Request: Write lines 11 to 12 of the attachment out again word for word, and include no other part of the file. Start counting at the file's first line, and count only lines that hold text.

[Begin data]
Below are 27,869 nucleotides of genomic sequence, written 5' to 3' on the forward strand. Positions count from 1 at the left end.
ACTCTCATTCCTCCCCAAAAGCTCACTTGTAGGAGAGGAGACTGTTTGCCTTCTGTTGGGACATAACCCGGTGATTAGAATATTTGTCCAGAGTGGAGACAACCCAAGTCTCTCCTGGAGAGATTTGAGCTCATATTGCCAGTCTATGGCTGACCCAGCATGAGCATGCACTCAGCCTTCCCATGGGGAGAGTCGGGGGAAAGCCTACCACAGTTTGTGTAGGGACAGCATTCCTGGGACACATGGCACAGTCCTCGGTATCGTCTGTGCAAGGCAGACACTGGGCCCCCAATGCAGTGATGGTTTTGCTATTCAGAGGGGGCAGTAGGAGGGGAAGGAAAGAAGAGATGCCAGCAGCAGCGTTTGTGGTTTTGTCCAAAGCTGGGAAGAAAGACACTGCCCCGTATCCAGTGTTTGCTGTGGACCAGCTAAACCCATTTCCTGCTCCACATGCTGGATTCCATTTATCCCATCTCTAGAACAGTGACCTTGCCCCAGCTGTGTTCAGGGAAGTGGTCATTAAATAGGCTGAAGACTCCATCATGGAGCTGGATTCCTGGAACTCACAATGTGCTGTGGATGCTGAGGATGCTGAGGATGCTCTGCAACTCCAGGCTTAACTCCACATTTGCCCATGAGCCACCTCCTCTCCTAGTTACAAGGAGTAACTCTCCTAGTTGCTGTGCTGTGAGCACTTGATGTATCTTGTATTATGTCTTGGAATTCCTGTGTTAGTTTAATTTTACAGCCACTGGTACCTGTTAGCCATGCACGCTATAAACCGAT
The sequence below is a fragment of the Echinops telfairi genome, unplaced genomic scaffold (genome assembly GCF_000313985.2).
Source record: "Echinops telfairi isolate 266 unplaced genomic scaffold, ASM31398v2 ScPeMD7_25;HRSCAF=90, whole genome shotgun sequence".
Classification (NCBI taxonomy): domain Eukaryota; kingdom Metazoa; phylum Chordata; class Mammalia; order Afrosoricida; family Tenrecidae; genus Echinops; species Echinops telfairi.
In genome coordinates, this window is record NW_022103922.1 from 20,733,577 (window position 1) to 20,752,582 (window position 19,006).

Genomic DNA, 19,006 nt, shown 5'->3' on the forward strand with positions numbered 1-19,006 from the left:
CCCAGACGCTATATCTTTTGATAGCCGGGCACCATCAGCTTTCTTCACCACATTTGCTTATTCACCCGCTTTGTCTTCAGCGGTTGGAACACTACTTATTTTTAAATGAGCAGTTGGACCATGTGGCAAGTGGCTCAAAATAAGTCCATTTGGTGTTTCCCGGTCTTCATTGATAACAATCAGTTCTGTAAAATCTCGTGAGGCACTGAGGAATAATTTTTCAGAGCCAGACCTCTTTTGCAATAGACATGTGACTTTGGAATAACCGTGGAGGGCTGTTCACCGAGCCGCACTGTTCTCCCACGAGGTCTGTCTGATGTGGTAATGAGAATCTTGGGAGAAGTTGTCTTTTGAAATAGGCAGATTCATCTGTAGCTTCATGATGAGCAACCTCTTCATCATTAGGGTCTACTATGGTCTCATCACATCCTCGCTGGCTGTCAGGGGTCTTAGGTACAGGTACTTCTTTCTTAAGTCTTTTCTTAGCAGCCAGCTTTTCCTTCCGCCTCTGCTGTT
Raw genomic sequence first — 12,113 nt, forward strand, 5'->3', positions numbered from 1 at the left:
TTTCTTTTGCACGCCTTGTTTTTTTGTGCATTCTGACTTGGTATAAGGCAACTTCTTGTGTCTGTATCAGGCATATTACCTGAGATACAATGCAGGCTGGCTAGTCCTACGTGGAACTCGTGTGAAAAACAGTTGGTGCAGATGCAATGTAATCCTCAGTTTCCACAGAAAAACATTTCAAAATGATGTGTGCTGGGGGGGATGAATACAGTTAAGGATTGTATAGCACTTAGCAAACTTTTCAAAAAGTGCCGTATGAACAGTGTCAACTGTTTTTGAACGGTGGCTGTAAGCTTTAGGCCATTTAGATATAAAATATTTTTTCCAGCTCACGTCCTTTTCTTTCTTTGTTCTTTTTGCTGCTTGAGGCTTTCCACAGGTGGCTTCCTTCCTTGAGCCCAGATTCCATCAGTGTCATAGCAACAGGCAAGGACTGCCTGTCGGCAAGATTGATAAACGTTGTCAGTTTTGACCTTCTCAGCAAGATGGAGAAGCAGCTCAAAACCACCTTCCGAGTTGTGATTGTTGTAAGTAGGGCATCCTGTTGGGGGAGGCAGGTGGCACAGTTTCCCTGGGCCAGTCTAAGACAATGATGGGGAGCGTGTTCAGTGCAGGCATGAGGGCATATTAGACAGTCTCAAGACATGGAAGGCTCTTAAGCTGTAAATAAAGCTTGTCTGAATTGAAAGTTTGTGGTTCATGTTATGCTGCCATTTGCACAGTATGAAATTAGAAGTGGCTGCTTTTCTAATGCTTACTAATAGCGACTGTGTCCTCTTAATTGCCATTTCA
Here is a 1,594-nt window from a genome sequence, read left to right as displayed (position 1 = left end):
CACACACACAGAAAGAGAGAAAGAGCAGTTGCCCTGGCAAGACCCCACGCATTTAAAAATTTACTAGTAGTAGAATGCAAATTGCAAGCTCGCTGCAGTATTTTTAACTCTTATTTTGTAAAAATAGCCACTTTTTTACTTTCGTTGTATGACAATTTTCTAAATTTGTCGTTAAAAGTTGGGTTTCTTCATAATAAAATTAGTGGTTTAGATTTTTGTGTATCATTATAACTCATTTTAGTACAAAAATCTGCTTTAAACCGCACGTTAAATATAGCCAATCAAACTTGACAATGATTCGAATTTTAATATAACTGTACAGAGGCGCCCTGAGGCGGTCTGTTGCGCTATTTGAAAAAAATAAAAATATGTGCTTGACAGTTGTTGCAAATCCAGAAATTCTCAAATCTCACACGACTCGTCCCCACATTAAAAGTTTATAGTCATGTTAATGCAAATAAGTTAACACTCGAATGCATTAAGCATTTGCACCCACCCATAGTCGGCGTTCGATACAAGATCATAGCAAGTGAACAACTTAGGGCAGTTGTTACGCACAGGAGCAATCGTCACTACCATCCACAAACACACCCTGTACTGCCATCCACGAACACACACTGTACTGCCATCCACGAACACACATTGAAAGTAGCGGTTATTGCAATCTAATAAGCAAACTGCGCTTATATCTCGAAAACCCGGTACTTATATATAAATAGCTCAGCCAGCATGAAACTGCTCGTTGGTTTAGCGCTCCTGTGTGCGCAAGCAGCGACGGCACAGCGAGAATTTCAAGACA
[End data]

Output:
Here is a 1,594-nt window from a genome sequence, read left to right as displayed (position 1 = left end):
CACACACACAGAAAGAGAGAAAGAGCAGTTGCCCTGGCAAGACCCCACGCATTTAAAAATTTACTAGTAGTAGAATGCAAATTGCAAGCTCGCTGCAGTATTTTTAACTCTTATTTTGTAAAAATAGCCACTTTTTTACTTTCGTTGTATGACAATTTTCTAAATTTGTCGTTAAAAGTTGGGTTTCTTCATAATAAAATTAGTGGTTTAGATTTTTGTGTATCATTATAACTCATTTTAGTACAAAAATCTGCTTTAAACCGCACGTTAAATATAGCCAATCAAACTTGACAATGATTCGAATTTTAATATAACTGTACAGAGGCGCCCTGAGGCGGTCTGTTGCGCTATTTGAAAAAAATAAAAATATGTGCTTGACAGTTGTTGCAAATCCAGAAATTCTCAAATCTCACACGACTCGTCCCCACATTAAAAGTTTATAGTCATGTTAATGCAAATAAGTTAACACTCGAATGCATTAAGCATTTGCACCCACCCATAGTCGGCGTTCGATACAAGATCATAGCAAGTGAACAACTTAGGGCAGTTGTTACGCACAGGAGCAATCGTCACTACCATCCACAAACACACCCTGTACTGCCATCCACGAACACACACTGTACTGCCATCCACGAACACACATTGAAAGTAGCGGTTATTGCAATCTAATAAGCAAACTGCGCTTATATCTCGAAAACCCGGTACTTATATATAAATAGCTCAGCCAGCATGAAACTGCTCGTTGGTTTAGCGCTCCTGTGTGCGCAAGCAGCGACGGCACAGCGAGAATTTCAAGACA